Trump also put out a hiring freeze on federal jobs via a Presidential Memorandum, though this order is an attempt to curb wealth-influenced corruption, which could be an opportunity to push for downsizing government agencies. The New York Times speculated that this order “would undermine the efficiency of government operations by creating hiring backlogs and inadequate staffing levels, and it is unlikely to save any money.”
Trump established ethical standards for Executive Branch employees, which is possibly a front to prevent government appointees of the Executive Branch from lobbying for five years, in his Executive Order titled “Drain the Swamp.” NPR noted that this was plagiarized from similar Executive Orders that Presidents Clinton and Obama issued in the past. It’s yet to be seen if the Trump Administration will enforce this completely; Clinton reversed the ban, and Obama granted certain waivers.
In terms of economics, Trump has requested a plan to make the permitting process easier for domestic manufacturers. He has also proposed a reduction in regulation for controlling costs, which is part of his plan to cut two existing regulations for every new regulation that would be implemented. This wouldn’t necessarily result in fewer regulations, but longer and more complicated newer ones.
Several Executive Orders have an anti-illegal immigration agenda, the first of which is an Executive Order to enhance border security, such as building the wall on the US-Mexico border. Since the Mexican government refuses to pay for the wall, President Trump has proposed a 20 percent import tax on Mexican products to cover the cost, which would be paid for by American consumers.
The “Enhancing Public Safety in the Interior of the United States” Executive Order commands state governments to deal with illegal immigration or have their federal funding revoked. According to The Atlantic, some state governments see illegal immigration as a national responsibility, and some jurisdictions even refuse to cooperate with federal authorities. Denver is known as one of these “Sanctuary Cities,” even if it has no policy to that effect.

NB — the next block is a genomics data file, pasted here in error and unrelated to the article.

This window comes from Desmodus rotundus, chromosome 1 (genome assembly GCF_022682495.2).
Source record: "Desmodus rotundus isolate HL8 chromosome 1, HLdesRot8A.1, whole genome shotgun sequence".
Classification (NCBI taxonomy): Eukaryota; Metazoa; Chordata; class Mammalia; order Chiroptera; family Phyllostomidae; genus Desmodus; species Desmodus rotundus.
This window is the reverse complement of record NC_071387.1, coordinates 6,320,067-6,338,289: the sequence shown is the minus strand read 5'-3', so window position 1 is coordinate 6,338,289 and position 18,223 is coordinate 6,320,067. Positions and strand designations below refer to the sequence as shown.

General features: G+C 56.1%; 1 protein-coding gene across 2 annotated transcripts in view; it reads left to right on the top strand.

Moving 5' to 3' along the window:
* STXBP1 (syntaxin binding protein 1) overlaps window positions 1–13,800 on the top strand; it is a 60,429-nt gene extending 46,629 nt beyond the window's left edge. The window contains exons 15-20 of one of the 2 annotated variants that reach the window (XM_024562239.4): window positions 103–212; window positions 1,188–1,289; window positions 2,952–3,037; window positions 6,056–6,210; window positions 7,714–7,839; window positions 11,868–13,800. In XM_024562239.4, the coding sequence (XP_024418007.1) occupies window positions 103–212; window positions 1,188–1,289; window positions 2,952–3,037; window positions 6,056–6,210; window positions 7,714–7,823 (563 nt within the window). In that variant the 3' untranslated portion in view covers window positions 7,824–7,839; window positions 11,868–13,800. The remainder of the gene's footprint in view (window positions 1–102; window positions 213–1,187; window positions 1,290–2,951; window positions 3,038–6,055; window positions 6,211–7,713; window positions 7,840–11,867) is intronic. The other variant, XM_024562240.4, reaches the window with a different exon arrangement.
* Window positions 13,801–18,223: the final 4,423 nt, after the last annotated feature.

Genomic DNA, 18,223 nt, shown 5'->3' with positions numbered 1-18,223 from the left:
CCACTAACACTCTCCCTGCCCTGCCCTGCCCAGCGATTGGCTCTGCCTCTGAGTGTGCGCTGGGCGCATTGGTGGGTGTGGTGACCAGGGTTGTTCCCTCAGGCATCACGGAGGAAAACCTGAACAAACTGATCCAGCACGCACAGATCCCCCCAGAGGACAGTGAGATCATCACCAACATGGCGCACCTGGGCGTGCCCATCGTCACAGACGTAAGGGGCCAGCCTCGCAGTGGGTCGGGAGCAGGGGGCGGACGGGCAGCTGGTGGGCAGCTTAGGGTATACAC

According to Reydesel Salvidrez, the president of CU Dreamers, most of the undocumented immigrants on campus are concerned about Deferred Action for Childhood Arrivals (DACA) being revoked. DACA is an immigration policy created by Obama that allows certain undocumented immigrants to work within the United States and provides a two-year period of relief from deportation. Despite these fears, some people have noticed how the Trump Administration’s actions have united communities together against him.
“If anything, the only thing that the presidency and Trump’s actions have done is ignited a call to action,” Isabella Lopez, a prominent member of CU Dreamers, said. She voiced how surprised she was when the counseling center offered to set up a potential workshop regarding Trump’s actions on immigration. According to Lopez, the only time the school has reached out to students—involving current events—is in situations of mass violence, such as the Aurora theater shootings back in 2012.
Latin@ Student Services Center has been greatly affected by the rhetoric that Trump and his supporters have used in regards to immigration and Latin@ people currently in the US, whether they be legal or illegal citizens. “EOP has created several different spaces and hosted events for students to process some of the things that are happening nationally,” Dora Frias of Latin@ Student Services said.
The Latin@ community is trying to cope with the chaos that surrounds their culture and community, and the idea of reducing the issues down to a quote are incomprehensible as the issues students face are so complex. Frias mentioned that everyone is welcome to partake in the Latin activities and talks surrounding the Trump Administration and encouraged others to partake in these events.
Writers // Ashley Bauler and Jun Lee